# Dresden 2020 – wissenschaftliches Programm

# Die DPG-Frühjahrstagung in Dresden musste abgesagt werden! Lesen Sie mehr ...

## Bereiche | Tage | Auswahl | Suche | Aktualisierungen | Downloads | Hilfe

# TT: Fachverband Tiefe Temperaturen

## TT 16: Poster Session Superconductivity, Cryogenic Particle Detectors, Cryotechnique

### TT 16.41: Poster

### Montag, 16. März 2020, 15:00–19:00, P2/EG

Investigating the Non-equilibrium Dynamics of two-level systems at Low Temperatures — •Marcel Haas, Andreas Reiser, Andreas Fleischmann, and Christian Enss — Kirchhoff Institute for Physics, Heidelberg University, 69120 Heidelberg

The dielectric loss of amorphous materials along with noise and decoherence is the major limiting factor in many applications like superconducting circuits, Josephson junctions and quantum computing. It is mainly determined by atomic tunneling systems described by quantum mechanical two-level systems (TLS) leading to a broad distribution of low-energy excitations in the sample.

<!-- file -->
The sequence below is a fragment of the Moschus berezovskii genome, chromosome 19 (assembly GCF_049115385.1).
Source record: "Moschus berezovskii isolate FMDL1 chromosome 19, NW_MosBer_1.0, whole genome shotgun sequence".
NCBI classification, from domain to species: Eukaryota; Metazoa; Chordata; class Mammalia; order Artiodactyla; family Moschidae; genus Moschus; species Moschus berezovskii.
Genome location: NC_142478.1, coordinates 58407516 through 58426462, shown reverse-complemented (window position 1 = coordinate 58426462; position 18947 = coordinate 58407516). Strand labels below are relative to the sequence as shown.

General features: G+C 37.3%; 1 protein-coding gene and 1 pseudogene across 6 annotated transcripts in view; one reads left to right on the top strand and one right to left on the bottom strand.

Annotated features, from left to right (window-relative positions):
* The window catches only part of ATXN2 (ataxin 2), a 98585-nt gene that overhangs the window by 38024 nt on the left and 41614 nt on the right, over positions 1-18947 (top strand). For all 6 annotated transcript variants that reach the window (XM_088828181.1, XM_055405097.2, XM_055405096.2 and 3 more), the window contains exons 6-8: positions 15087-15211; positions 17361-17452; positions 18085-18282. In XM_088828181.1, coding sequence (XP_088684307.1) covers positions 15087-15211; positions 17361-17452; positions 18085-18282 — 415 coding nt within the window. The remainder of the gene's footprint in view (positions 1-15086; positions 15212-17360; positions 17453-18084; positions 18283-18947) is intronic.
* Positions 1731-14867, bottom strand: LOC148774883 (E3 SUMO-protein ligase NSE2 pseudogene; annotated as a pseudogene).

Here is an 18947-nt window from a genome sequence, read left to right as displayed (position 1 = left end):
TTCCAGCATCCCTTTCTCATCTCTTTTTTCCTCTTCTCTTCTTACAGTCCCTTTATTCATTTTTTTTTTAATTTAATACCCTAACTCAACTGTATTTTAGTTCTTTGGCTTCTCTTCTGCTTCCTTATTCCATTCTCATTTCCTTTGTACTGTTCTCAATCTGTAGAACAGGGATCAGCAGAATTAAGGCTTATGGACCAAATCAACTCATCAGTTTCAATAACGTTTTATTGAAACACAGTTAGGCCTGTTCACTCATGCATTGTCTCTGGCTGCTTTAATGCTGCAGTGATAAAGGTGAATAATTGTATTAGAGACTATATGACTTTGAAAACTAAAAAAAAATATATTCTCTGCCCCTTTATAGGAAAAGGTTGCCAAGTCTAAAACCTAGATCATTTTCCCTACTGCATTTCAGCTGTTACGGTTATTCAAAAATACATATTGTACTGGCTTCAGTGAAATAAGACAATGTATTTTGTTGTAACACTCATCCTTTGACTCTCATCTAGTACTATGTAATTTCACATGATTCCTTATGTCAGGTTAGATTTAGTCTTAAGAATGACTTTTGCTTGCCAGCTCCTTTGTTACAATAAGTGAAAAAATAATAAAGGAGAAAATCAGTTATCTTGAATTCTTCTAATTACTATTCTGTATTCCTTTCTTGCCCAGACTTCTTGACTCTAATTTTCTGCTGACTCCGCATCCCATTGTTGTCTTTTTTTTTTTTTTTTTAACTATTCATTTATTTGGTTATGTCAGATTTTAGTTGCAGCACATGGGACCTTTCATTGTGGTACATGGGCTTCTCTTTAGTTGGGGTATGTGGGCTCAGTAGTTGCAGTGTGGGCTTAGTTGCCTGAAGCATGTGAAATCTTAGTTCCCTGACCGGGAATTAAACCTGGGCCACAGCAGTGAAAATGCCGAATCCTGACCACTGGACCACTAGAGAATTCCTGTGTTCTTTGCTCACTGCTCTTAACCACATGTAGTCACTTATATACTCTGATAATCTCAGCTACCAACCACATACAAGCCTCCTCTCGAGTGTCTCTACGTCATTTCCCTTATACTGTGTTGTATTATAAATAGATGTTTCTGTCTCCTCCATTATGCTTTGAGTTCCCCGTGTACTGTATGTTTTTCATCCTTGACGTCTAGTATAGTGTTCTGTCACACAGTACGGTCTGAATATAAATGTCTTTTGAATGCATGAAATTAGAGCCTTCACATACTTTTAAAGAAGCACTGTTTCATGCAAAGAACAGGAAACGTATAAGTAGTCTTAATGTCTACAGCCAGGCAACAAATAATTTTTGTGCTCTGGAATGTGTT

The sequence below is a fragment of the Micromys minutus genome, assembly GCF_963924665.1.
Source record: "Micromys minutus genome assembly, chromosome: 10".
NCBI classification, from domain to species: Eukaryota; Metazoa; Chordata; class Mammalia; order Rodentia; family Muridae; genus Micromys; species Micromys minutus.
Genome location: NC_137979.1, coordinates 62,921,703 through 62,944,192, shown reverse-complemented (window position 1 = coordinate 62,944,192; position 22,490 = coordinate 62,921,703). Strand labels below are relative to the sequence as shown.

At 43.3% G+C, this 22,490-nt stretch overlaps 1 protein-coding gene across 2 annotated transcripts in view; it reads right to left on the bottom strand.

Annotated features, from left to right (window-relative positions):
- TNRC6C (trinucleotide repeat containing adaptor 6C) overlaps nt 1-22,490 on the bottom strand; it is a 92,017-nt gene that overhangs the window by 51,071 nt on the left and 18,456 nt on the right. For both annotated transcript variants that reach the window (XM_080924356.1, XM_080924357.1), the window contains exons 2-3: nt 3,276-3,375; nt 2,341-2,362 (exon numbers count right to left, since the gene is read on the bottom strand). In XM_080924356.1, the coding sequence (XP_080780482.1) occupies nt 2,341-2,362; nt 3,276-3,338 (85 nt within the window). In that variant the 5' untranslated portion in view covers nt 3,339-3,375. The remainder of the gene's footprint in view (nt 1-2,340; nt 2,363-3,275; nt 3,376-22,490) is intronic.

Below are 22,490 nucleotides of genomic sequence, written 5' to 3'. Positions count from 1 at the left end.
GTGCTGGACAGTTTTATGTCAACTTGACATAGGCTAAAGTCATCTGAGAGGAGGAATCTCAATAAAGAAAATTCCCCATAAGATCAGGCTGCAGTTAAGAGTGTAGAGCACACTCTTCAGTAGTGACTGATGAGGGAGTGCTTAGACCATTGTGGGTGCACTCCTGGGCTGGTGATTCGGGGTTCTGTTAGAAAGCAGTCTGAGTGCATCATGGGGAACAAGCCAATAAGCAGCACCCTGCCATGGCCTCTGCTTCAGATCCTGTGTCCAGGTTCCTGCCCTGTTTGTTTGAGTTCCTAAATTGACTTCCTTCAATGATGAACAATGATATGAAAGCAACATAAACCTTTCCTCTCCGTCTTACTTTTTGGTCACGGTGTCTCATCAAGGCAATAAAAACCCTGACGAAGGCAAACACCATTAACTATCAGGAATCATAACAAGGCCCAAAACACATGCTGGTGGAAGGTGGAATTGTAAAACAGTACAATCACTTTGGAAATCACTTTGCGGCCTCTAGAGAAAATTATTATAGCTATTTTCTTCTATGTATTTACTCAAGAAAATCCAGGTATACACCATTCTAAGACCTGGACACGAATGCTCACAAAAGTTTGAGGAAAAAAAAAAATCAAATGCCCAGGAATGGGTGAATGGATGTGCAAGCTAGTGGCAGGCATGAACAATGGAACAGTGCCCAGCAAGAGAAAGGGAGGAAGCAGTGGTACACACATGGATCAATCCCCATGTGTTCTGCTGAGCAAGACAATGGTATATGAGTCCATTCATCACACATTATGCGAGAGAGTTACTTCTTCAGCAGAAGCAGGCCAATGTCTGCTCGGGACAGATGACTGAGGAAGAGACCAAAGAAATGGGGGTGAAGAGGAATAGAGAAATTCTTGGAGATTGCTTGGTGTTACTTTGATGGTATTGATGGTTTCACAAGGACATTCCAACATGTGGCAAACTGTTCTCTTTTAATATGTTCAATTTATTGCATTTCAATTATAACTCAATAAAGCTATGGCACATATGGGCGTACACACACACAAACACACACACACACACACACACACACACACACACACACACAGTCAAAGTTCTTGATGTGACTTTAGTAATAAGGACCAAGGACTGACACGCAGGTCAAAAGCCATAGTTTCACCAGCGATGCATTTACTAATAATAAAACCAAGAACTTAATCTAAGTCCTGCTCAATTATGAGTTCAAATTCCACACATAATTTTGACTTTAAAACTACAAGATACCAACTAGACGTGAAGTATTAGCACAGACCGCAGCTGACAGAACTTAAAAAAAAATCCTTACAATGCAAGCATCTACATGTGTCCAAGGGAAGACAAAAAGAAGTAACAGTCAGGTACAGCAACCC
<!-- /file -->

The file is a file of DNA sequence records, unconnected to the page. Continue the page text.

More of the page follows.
The spontaneous phonon emission of an excited TLS gives rise to a relaxation time T_{1} and the interaction between TLSs with their thermally excited surrounding induces a dephasing timescale T_{2}. These effects mainly determine the measurable dielectric loss in the observed material, which we ascertain by measuring the quality factor of a bridge type superconducting LC-resonator. The dielectric medium in between the capacitor plates is a sputter deposited a-SiO_{2} film.
A variation of the Rabi-frequency through the electric field strength of the drive can thereby change the transition probability of the TLSs and thus the influence of loss generating effects. The experimental setup additionally allows the application of a DC to AC electric bias field across the capacitance. This enables us to manipulate the occupation difference of the TLSs by shoving new unexcited TLSs through resonance which restores the influence of decoherence.
We present first measurements at a frequency of 1 GHz performed with a microfabricated superconducting resonator.